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    Flap Procedure for Gum Disease

    You may need surgery for severe gum disease (periodontitis) if it cannot be cured with antibiotics or root planing and scaling. A flap procedure cleans the roots of a tooth and repairs bone damage caused by gum disease. A gum specialist (periodontist) or an oral surgeon often performs the procedure.

    Before the procedure, you will be given a local anesthetic to numb the area where the doctor will work on your gums.

    The doctor will pull back a section of your gums to clean the roots of your teeth and repair damaged bone, if needed. The gum flap will be sewn back into place and covered with gauze to stop the bleeding.

    Bone may be:

    • Smoothed and reshaped so that plaque has fewer places to grow.
    • Repaired (grafted) with bone from another part of the body or with man-made materials. The doctor may place a lining on the bone graft to help the bone grow back. The lining may need to be removed later.

    What To Expect After Surgery

    Typically it takes only a few days to recover from a flap procedure. Be sure to follow the home care instructions that your dentist or oral surgeon gives you. If you have questions about your instructions, call the dentist or surgeon. The following are general suggestions to help speed recovery:

    • Take painkillers as prescribed.
    • After 24 hours, you can rinse your mouth gently with warm salt water several times a day to reduce swelling and relieve pain.
    • Change gauze pads before they become soaked with blood.
    • Relax after surgery. Strenuous physical activity may increase bleeding.
    • Eat soft foods such as gelatin, pudding, or light soup. Gradually add solid foods to your diet as the area heals.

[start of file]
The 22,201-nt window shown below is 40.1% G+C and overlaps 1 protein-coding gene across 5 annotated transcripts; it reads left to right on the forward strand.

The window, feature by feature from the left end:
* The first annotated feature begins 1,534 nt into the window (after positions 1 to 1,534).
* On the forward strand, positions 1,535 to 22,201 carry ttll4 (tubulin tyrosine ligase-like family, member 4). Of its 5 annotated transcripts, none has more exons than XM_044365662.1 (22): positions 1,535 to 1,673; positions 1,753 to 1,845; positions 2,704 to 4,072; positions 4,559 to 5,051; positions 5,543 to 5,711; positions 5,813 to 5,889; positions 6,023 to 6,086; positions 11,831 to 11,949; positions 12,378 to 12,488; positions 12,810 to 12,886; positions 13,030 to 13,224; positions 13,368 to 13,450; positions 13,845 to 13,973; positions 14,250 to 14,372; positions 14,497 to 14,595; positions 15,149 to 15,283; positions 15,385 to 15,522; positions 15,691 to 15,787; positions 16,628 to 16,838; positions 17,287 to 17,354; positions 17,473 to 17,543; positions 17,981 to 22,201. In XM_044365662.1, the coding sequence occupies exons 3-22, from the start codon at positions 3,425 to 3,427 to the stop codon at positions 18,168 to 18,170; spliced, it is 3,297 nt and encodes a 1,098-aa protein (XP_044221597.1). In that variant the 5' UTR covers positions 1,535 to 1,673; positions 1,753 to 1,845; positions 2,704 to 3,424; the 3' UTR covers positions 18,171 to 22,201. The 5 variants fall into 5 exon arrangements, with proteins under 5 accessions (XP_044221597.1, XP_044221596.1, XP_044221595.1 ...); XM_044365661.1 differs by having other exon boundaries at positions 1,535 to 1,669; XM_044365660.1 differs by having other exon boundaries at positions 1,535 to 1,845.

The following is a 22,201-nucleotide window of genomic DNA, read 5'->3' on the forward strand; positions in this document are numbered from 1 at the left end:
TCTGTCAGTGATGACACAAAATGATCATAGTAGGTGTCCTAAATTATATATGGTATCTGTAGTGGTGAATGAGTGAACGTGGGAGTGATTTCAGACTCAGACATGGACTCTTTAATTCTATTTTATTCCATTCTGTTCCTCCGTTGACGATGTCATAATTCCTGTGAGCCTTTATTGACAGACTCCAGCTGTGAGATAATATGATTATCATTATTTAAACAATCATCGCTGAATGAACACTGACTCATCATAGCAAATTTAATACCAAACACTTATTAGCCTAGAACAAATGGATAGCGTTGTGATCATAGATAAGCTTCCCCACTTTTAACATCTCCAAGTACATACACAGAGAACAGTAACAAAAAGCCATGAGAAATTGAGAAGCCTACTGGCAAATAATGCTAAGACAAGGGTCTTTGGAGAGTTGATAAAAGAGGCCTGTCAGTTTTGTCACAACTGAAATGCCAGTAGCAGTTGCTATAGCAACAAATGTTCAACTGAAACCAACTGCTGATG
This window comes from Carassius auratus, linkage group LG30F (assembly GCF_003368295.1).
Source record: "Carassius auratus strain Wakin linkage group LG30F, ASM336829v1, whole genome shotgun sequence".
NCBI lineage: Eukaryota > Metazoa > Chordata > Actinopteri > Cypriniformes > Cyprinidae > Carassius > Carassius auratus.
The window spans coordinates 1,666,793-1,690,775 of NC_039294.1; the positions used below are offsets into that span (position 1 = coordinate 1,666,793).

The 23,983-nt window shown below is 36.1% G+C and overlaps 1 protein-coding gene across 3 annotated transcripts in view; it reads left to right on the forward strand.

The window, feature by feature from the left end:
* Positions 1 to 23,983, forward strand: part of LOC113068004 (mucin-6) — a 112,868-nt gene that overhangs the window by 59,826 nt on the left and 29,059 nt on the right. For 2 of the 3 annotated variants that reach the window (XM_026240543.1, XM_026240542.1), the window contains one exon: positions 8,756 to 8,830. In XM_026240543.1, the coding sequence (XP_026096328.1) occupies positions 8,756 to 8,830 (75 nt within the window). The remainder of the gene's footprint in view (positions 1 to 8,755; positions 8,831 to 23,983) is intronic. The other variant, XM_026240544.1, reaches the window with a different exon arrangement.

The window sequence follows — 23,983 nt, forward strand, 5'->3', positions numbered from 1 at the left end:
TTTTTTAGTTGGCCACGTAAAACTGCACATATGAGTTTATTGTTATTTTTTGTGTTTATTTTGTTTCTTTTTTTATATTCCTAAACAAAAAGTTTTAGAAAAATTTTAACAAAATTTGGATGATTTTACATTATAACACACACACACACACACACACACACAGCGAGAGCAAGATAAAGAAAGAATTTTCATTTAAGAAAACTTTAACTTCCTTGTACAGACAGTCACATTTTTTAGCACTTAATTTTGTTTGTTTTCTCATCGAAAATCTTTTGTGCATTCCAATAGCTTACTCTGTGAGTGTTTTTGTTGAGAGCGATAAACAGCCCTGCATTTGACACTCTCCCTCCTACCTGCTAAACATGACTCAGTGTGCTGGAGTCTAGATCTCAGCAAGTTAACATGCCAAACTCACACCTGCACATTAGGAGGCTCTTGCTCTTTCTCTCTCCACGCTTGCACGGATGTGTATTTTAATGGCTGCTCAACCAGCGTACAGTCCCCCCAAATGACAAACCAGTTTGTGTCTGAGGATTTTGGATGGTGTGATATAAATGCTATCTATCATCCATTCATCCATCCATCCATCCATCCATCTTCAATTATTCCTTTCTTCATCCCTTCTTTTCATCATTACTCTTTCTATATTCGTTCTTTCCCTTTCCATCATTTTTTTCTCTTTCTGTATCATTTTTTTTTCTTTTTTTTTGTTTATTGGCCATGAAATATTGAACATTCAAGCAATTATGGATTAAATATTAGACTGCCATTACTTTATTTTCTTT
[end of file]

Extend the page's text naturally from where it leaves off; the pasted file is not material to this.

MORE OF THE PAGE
• Do not lie flat. This may prolong bleeding. Prop up your head with pillows.
    • Continue to carefully brush your teeth and tongue.
    • Apply an ice or cold pack to the outside of your mouth to help relieve pain and swelling.
    • Do not use sucking motions, such as when using a straw to drink.
    • Do not smoke.

    A few days after the procedure, your dentist will remove the stitches.

    Why It Is Done

    The flap procedure is necessary when severe gum disease (periodontitis) has damaged the bones that support your teeth.

    How Well It Works

    If you maintain good dental care after the surgery, the flap procedure should allow you to clean your teeth and gums better. Your gums should become pink and healthy again.

    Risks

    The roots of your teeth may become more sensitive.

    The contour or shape of your gums may change.

    Gum surgery can introduce harmful bacteria into the bloodstream. Gum tissue is also at risk of infection. You may need to take antibiotics before and after surgery if you have a condition that puts you at high risk for a severe infection or if infections are particularly dangerous for you. You may need to take antibiotics if you:

    • Have certain heart problems that make it dangerous for you to get a heart infection called endocarditis.
    • Have an impaired immune system.
    • Had recent major surgeries or have man-made body parts, such as an artificial hip or heart valve.